Thursday, May 24, 2012

Lawler: Post-Census Study of Census 2010

by Bill McBride on 5/24/2012 04:39:00 PM

From economist Tom Lawler:

Post-Census Study of Census 2010: Population, Household Count Extremely Close; Vacant Housing Unit Count Too Low

Census yesterday released some of the results from its “Census Coverage Measurement” (CCM) program for Census 2010, which is a post-enumeration exercise to assess the “accuracy” of the decennial Census numbers. While there’s a lot of “stuff” in the two CCM memoranda released yesterday, here are a couple of “highlights.”

1. The CCM (similar to the 2000 A.C.E. Revision II and the 1990 P.E.S) for the US household population (excluding remote Alaska areas) suggests that the 2010 Census had a de minimus net “over-count” of just 36,000, or 0.01%. Studies mentioned above suggested that Census 2000 had a net over-count of 0.49%, and Census 1990 had a net under-count of 1.61%. While net over/under-counts for specific race/ethnic groups or age groups were in many cases “significantly different from zero,” on balance Census 2010 seems to have been the “best” ever. (see http://2010.census.gov/news/pdf/g-01.pdf)

2. The CCM designed to provide estimates of housing unit net coverage suggest that Census 2010 under-counted the number of US housing units by 0.60%, similar to Census 2000’s estimated 0.61% under-count. The 2010 estimated under-count for occupied units was an insignificant 0.03%, below Census 2000’s 0.33%, while the estimated under-count for vacant units was 4.80%, higher than Census 2000’s 3.37%.

As with other post-Census studies, the CCM for 2010 shows “Census 2010” numbers that don’t quite jive with the previously-released Census 2010 number for total, occupied, and vacant units, which I think is because they reported Census 2010 results adjusted for “reinstated units.” (don’t ask!). However, as best as I can tell here is a table showing “official” Census housing units counts and “post-Census-study” estimates of housing units counts for Census 2010 and Census 2000.


"Official" Census Housing Unit Counts (000's)
20102000Change
Total131,705115,90515,800
Occupied116,716105,48011,236
Vacant14,98810,4254,563
Gross Vacancy Rate11.38%8.99%2.39%
"Adjusted" Census Housing Unit Counts (000's)
20102000Change
Total132,466116,58615,880
Occupied116,735105,80910,926
Vacant15,73210,7784,954
Gross Vacancy Rate11.88%9.24%2.63%

Based on the CCM results, Census 2010 understated the gross vacancy rate by about 0.5 percentage points. The CCM’s gross vacancy rate was higher than the Census 2010 GVR in all states save Alaska.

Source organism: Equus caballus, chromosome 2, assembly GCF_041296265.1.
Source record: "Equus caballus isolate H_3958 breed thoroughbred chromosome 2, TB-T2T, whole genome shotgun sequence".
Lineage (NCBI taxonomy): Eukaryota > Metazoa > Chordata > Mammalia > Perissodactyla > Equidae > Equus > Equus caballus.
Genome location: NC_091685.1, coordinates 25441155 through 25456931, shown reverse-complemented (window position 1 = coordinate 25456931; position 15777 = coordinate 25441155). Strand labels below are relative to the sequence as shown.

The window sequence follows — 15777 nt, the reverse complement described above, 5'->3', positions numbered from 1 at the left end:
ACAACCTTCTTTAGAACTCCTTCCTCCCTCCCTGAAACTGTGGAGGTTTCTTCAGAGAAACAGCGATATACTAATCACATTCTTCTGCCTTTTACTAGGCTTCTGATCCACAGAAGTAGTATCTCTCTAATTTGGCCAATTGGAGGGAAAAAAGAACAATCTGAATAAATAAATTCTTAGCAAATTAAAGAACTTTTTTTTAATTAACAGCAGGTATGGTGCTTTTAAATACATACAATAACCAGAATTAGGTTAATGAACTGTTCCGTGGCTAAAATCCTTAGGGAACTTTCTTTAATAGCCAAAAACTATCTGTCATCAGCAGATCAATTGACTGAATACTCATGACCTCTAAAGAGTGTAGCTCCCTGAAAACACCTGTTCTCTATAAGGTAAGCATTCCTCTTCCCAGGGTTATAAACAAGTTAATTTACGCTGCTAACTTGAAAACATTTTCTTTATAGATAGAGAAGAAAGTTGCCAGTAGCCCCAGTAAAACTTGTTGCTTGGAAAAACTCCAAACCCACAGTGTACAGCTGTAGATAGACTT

The CCM results also suggest that the US homeownership rate on April 1, 2010 was 65.2%, just a tad above the “official” estimate of 65.1%.

There’s a lot more in the report, available at http://2010.census.gov/news/pdf/g-05.pdf.

There are a couple of things worth noting. First, the higher estimate for 2010 housing units, combined with the 2000 HUCS results, suggest that the US housing stock from 4/1/2000 to 4/1/2010 increased by 15.880 million units. Other Census estimates (from surveys) suggest that housing completions plus manufactured housing put in place from April 2000 to March 2010 totaled about 16.734 million. That implies that the net loss in the housing stock to demolition, net conversions, and “other stuff” over that 10-year period by just 854,000, or 85,400 a year – an incredibly low number. I hope someone at Census plans to look at that.

Second, of course, the CCM suggests that official Census 2010 results understated gross vacancy rates, which suggests that estimates of the “excess” supply of housing on April 1, 2010 based on decennial Census results are “too low” – though, of course, adjusted estimates are still way below estimates using the obviously biased CPS/HVS data.


Adjusted Decennial Census Measures
199020002010
Gross Vacancy Rate10.50%9.20%11.90%
Homeownership Rate64.20%66.10%65.20%
CPS/HVS Measures (first half average)
199020002010
Gross Vacancy Rate11.40%11.70%14.50%
Homeownership Rate63.90%67.20%67.00%

CR Note: The calculated number of demolitions per year seems very low. As Lawler notes, I hope someone at the Census Bureau is looking into this. Also - this review suggests that estimates of excess vacant housing units as of April 1, 2010 were low.

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